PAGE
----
• over a period of four months, ensure that the contractor commenced the repairs;
  • over a period of two months, effect make-safe works to the property;
  • respond to a formal complaint made by the insured for over six months; and
  • respond to an email following up on the complaint.

Duty of utmost good faith

The Chief Justice referred extensively to an earlier decision this year in which he which outlined the 'various expressions of the content of the obligation to act with utmost good faith'.5 Some of the key points were that:

  • the duty may require an insurer to act consistently with 'commercial standards of decency and fairness', with due regard to the interests of the insured;
  • lack of honesty is not a prerequisite to breaching the duty; capricious or unreasonable conduct will also constitute a breach; and
  • the duty is of utmost good faith, which requires more than mere good faith and will usually require affirmative or positive action.

Some of the examples of breaches in the authorities relating to prompt decision-making and communication with the insured reflect the breadth of the duty and the range of contexts in which the duty may operate throughout the life of an insurance contract.


While Youi's conduct took place before the introduction of s13(2A) of the ICA and was therefore not subject to a civil penalty, this case is a reminder of the types of breaches that can now result in pecuniary penalties for insurers.

A media release from ASIC noted that the case 'has important warnings for insurers about conduct that breaches the key duty of good faith, and about the rights of insureds in relation to how their insurance claims are handled.'6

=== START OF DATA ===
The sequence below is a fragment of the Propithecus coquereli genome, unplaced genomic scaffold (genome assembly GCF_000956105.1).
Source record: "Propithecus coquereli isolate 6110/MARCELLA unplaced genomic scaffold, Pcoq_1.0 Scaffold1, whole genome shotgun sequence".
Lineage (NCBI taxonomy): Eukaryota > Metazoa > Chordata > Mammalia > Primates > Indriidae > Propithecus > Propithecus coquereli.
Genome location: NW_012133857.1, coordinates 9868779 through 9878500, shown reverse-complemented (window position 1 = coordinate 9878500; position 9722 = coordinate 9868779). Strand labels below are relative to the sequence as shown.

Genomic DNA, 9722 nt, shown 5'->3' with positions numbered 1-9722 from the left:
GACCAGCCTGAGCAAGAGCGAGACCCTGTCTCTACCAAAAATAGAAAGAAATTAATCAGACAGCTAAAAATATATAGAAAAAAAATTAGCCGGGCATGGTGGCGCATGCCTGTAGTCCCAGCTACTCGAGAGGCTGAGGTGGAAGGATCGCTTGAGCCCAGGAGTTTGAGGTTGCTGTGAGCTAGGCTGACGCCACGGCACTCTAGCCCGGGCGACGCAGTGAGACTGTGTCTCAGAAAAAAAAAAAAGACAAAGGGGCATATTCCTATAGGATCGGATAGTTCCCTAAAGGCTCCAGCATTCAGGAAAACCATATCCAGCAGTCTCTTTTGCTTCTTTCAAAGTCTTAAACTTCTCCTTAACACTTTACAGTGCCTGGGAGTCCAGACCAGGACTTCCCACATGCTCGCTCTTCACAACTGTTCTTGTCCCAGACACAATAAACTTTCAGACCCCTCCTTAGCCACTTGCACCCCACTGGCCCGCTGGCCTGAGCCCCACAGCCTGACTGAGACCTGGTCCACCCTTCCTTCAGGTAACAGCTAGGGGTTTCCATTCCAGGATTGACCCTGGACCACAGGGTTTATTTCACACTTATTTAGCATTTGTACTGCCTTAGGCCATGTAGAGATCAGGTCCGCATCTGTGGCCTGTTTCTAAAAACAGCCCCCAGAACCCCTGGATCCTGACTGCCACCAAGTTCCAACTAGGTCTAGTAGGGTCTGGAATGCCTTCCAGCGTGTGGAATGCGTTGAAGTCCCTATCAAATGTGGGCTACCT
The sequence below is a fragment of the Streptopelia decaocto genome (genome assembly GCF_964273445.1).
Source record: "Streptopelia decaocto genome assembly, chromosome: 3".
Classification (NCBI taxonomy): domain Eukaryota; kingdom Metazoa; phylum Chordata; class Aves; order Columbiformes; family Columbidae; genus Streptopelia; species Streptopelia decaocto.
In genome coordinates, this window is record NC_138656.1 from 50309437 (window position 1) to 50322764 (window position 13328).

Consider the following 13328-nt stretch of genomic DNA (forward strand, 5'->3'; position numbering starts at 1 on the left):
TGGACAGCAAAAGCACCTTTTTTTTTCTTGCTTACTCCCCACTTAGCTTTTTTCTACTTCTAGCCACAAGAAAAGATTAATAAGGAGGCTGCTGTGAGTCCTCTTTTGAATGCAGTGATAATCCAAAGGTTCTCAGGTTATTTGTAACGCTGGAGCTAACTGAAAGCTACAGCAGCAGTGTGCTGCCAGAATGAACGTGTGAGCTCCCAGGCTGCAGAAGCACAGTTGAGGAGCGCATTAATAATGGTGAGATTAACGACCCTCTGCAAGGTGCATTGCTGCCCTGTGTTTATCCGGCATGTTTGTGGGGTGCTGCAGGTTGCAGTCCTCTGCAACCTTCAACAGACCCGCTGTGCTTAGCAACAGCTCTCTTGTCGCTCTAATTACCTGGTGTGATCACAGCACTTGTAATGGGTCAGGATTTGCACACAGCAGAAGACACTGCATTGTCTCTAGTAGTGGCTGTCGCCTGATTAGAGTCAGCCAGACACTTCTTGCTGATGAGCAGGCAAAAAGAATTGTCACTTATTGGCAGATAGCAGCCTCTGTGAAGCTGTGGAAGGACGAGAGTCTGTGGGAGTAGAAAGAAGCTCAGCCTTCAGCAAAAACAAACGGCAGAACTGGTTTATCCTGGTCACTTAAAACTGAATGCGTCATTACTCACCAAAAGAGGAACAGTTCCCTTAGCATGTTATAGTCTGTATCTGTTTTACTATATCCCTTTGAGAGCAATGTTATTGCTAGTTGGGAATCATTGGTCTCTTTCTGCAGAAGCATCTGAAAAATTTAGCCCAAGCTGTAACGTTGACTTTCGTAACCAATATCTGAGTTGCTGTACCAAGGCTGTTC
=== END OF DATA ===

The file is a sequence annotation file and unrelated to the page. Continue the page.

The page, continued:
It is also important to bear in mind that the duty of utmost good faith implied by s13 does not apply only to contracts of insurance involving retail customers (such as home and contents insurance). It applies to all contracts of insurance governed by the Act. This includes commercial classes of insurance such as professional indemnity, directors and officers liability and a wide range of other general insurance products.


  1. Australian Securities and Investments Commission v Youi Pty Ltd [2020] FCA 1701.

  2. Chief Justice James Allsop, 'AILA National Conference 2019 - Opening Address' (FCA) [2019] FedJSchol 15

  3. Royal Commission into Misconduct in the Banking, Superannuation and Financial Services Industry, Volume 2: Case Studies, section 9

  4. Ibid, section 9.3.1

  5. Delor Vue Apartments CTS 39788 v Allianz Australia Insurance Ltd (No 2) [2020] FCA 588 at [342]-[345]. That decision referred to the High Court's decision in CGU Insurance Ltd v AMP Financial Planning Pty Ltd [2007] HCA 36, 235 CLR 1 and the earlier Full Federal Court decision in AMP Financial Planning Pty Ltd v CGU Insurance Ltd [2005] FCAFC 185, 146 FCR 447.

  6. 20-302MR Youi breached duty of utmost good faith – Royal Commission case study | ASIC - Australian Securities and Investments Commission